From the Savannah

by Bryant Evans on June 5, 2011

10 new preachers will soon been working throughout Guyana. The graduation at Guyana Christian University is next month but the students completed the last of their coursework Friday morning in Lethem. It was my privilege to teach these students on three occasions. John Langham knows the students from many campaigns and from classes he taught in April. This batch of students is extraordinary and holds great promise for the future.

It was the Spring of 2007 when plans for the school were developed during a campaign in Lethem. Many new Christians were in need of teaching and plans were underway for the construction of several congregations scattered throughout the southern regions of the Caribbean nation. In September of 2007 the first batch of students began to study. Two years later nine of the students graduated. Today all are involved in the work of the church most preaching the gospel.

During the past two weeks we studied a variety of topics and a verse-by-verse  study of 1st and 2nd Corinthians. On the final day the students were given Thompson Chain Reference Bibles. The Bibles are especially suited for new preachers has they provide a wealth of information with very little commentary. As a result the students do their own studying and any exposure to error is limited.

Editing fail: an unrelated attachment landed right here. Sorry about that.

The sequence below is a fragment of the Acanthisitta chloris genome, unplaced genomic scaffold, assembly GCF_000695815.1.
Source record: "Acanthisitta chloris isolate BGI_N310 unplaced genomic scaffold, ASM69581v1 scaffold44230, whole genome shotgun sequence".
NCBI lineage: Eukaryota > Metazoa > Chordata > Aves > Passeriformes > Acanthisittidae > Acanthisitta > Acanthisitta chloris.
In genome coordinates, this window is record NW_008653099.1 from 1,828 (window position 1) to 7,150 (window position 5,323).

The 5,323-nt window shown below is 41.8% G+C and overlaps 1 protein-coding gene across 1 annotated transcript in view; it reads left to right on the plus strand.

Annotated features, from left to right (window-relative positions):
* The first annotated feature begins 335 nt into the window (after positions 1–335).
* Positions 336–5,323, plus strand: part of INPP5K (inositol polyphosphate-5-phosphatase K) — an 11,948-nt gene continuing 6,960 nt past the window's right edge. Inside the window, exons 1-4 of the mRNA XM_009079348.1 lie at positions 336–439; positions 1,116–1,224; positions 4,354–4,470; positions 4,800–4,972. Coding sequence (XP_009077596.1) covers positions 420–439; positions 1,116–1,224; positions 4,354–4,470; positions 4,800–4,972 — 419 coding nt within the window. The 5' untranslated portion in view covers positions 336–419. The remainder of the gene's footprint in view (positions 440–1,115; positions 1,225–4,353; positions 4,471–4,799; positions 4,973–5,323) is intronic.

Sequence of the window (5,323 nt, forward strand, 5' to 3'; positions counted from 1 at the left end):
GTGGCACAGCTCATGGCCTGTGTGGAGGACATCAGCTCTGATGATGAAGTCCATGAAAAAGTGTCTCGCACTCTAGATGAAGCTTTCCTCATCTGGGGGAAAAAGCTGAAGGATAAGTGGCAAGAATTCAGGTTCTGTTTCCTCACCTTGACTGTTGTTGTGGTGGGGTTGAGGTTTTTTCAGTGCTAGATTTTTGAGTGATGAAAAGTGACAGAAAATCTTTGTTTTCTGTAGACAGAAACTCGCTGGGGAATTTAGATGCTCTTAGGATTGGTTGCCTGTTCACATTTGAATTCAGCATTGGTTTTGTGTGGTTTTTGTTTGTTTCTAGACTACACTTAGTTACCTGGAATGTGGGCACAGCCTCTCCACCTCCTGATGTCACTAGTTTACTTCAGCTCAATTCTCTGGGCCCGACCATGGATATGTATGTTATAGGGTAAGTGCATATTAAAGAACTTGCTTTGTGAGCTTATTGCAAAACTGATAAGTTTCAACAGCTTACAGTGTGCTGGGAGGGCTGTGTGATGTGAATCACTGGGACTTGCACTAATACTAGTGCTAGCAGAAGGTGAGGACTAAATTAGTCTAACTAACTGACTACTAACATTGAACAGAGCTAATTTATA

Of our students most are from the Machushi Amerindian tribe. The Machushi are one of the registered tribal groups in Guyana. One is Wapishana and one is not Amerindian but is East Indian and speaks Hindi. The new preachers all speak their native languages in the home and will be well equipped to work one-on-one with people of their common heritage. Further, many of the tribes cross national boundaries. Because the region borders Brazil some cross border evangelism is possible.

Preaching in Guyana’s southern regions is not easy. Most walk or ride bicycles throughout their villages. A major settlement may be hours and hours away. Their economy is very basic and many will grow farms to provide for their families. The weather is always warm and stays between about 80 and 95 each day. In the rainy season, which is now beginning, entire villages may be cut off from other areas. Residents are concerned that this rainy season may the worst in years. Already vehicle traffic between Lethem and Georgetown is severely restricted.

While there are already hundreds of New Testament Christians in the region there are thousands more who have not heard the gospel. The students have already begun working in regions at their own initiative. One congregation is meeting in Bonfim, Brazil. The city of about 13,000 lies just across the river from Lethem. English speakers meet under a tree in Bonfim every Sunday and one or two of the students travel over to preach and teach.

What do the students need? They need your daily prayers for them and for their families. Hard work lies ahead and they need your constant petitions before God. They need your support in the form of cards and letters. We can provide addresses and provide transportation for your letters and gifts. Financial support is arranged for preachers through the Summerdale church of Christ and the work of Jerry Davidson.

Let me thank you for allowing me to be a part of this work for the past four years. It has been a labor of love.

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